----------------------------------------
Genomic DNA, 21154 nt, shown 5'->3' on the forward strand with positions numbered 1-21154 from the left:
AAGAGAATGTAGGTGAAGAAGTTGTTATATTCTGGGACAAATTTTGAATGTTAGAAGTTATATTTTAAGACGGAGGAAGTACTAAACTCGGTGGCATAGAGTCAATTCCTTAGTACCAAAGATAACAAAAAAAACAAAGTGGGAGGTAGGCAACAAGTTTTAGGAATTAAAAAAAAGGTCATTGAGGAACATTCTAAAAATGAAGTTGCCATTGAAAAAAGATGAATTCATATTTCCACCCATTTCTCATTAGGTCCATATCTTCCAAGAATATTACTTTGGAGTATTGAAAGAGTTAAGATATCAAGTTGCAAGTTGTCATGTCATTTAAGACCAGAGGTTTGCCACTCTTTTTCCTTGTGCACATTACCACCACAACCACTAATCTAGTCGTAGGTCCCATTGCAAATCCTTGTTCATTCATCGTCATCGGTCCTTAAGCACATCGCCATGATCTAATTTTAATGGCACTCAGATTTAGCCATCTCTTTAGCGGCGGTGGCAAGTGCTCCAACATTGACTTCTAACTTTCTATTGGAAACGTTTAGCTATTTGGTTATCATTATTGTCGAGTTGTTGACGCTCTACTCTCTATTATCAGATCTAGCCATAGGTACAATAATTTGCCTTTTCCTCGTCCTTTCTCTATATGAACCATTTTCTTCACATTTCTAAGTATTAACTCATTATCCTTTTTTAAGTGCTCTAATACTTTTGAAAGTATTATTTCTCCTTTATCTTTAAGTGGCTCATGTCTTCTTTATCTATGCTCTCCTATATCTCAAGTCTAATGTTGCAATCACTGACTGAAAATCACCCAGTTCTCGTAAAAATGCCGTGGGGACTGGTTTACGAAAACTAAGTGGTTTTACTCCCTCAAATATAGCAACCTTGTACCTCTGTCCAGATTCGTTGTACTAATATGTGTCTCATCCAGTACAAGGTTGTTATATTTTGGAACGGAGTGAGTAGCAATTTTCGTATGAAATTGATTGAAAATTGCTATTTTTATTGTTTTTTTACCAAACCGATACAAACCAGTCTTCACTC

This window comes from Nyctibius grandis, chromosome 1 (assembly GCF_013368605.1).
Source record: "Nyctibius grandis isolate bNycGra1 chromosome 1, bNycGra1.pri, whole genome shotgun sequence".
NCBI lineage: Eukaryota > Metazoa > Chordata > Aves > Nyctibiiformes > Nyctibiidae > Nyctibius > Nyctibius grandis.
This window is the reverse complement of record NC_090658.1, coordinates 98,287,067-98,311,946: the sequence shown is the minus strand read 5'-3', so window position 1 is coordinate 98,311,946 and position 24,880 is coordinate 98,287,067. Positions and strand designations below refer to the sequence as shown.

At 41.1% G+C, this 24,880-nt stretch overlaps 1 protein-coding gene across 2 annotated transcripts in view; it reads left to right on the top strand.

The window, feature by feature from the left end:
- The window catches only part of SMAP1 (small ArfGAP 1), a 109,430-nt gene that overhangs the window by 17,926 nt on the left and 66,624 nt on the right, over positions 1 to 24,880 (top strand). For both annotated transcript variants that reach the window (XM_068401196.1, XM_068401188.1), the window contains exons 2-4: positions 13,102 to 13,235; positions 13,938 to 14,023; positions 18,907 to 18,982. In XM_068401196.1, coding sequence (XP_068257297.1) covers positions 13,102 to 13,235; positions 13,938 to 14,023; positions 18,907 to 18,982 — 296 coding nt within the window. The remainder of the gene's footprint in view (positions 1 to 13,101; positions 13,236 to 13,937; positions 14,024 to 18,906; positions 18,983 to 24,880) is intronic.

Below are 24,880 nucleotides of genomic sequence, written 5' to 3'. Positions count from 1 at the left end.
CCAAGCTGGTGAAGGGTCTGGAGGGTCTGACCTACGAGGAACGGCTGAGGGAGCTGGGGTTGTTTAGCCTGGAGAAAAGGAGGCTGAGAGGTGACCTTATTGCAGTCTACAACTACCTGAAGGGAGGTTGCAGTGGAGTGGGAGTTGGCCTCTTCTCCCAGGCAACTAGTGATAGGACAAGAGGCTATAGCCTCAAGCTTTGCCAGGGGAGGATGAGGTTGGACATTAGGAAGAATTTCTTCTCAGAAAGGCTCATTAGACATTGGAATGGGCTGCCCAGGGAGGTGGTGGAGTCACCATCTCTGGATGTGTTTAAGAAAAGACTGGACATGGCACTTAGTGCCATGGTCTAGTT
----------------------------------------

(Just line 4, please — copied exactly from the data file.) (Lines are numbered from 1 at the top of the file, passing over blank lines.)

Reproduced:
Source record: "Nyctibius grandis isolate bNycGra1 chromosome 1, bNycGra1.pri, whole genome shotgun sequence".